The strange thing is that a car with 67,000 or even 167,000 miles on it probably would not have required most of that work. And that brings me to my point: storage is the worst thing you can do to your car.

Man, that was hard to say.

Cars are not simply sculpture that will sit, unchanging, in one place for years and years. All those parts that make up a car are vulnerable to time and the atmosphere. But when we drive the cars, they’re vulnerable to rocks and bugs and dirt and rain and other drivers. That puts me in a conundrum: if I want to keep it visually perfect, I can’t drive it. If I want to keep it mechanically perfect, I must drive it. Cars were designed to be used regularly and each component was built with that in mind. Exhaust systems don’t have drains because the engineers figured you’d be driving your car long enough and often enough to simply let engine heat take care of the moisture that tends to accumulate in mufflers. Gaskets are made of materials that are oil and resistant, but not especially resistant to air. Rubber is essentially a liquid, and like a liquid, it will take the shape of whatever it’s in (or on). Fortunately, it doesn’t flow very fast, so an overnight park in your garage probably won’t do any damage, but a few months or years, and your tires are now almost permanently flat on one side (or at least until the rubber flows back into a round shape). No, sitting still does a car no good.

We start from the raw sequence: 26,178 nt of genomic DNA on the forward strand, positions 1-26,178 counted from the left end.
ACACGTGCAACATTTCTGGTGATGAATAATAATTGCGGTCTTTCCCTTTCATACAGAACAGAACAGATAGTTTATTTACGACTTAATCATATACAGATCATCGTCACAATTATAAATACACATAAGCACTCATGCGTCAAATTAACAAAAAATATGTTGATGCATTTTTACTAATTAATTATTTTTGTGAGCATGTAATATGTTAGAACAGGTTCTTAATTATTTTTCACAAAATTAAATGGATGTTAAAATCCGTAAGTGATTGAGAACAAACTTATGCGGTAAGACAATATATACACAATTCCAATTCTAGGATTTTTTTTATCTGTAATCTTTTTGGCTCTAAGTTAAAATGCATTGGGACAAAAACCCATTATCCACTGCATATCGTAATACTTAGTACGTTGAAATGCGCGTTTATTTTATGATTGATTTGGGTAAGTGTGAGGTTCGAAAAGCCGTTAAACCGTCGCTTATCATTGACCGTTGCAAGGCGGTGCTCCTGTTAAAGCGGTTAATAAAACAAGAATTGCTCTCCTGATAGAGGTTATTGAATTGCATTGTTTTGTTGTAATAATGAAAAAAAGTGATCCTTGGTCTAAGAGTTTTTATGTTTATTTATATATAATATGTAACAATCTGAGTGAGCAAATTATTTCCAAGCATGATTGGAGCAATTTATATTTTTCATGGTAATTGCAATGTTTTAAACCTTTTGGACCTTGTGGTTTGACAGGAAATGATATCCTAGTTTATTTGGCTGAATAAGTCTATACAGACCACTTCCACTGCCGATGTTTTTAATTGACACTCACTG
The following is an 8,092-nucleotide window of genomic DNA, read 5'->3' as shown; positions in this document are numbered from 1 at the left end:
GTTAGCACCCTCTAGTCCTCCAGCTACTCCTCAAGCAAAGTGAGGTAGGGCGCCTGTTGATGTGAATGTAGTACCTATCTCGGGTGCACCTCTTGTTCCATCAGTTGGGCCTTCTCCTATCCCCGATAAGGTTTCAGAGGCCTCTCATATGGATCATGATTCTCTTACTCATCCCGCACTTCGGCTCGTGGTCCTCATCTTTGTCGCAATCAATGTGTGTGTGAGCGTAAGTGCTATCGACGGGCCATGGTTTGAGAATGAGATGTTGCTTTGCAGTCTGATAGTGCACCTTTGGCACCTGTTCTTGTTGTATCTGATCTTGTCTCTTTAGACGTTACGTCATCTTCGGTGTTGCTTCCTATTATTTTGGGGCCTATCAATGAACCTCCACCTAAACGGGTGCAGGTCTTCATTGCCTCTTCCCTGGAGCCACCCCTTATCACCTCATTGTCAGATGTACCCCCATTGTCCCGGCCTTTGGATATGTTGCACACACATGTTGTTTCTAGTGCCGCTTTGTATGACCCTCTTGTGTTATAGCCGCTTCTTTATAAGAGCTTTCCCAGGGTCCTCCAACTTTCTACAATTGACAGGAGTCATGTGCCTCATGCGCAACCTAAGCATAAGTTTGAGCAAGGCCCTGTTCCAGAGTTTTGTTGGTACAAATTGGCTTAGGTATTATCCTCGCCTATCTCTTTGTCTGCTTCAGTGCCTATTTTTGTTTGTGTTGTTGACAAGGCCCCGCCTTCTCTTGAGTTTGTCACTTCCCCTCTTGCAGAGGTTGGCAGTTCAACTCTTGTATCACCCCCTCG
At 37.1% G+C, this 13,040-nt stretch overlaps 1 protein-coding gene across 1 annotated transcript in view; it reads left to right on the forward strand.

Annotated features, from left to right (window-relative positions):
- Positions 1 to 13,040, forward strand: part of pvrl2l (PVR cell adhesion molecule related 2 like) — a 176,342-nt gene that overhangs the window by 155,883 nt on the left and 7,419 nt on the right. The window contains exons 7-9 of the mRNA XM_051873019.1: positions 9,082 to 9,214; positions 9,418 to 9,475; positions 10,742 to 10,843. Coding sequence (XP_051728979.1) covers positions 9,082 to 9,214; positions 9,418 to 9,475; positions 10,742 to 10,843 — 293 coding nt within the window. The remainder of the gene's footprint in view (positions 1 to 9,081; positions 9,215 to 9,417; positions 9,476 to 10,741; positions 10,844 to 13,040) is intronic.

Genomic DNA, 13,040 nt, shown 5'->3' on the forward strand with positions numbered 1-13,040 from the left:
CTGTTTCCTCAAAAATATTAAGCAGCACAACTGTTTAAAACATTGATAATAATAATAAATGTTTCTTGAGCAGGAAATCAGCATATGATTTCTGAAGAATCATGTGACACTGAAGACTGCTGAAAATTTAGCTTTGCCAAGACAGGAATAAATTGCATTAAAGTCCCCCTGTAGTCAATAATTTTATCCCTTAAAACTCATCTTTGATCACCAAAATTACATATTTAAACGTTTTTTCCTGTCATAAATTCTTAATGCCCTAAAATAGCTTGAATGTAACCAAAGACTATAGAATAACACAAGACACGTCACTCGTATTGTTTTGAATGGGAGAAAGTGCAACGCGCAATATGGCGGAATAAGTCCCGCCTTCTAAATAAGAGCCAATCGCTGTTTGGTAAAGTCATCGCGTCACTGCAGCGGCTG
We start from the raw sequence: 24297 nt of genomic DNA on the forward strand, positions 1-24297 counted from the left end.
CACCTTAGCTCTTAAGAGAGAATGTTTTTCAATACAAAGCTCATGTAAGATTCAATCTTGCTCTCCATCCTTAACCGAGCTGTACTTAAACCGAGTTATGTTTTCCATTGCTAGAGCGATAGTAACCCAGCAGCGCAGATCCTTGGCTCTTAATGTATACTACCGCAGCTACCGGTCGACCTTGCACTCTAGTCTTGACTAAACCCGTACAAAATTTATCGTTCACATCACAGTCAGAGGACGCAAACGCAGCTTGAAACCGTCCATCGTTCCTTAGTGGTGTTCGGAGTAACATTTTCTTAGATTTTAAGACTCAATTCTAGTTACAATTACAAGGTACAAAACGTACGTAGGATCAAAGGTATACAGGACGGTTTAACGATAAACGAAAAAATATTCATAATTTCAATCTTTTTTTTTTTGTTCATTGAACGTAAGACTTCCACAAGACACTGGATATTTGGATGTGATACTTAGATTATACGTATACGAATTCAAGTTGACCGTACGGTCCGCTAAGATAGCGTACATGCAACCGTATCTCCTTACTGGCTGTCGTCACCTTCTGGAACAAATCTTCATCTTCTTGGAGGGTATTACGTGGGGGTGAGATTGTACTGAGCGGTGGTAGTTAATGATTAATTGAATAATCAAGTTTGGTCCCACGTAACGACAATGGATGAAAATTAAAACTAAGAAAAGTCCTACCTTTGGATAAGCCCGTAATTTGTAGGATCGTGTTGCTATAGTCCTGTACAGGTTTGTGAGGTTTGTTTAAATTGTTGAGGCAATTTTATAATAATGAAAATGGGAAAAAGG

Driving your car regularly has a lot of benefits, just like exercising regularly can make you healthier. Fluids circulate, coating all the metal parts they are there to protect. Parts get warm enough to burn off moisture that may have condensed on them, protecting them from rust. Tires roll and warm up, and end up in a different position than they were in the night before. Gaskets are saturated with protective fluids and stay soft and pliable and don’t dry out and leak.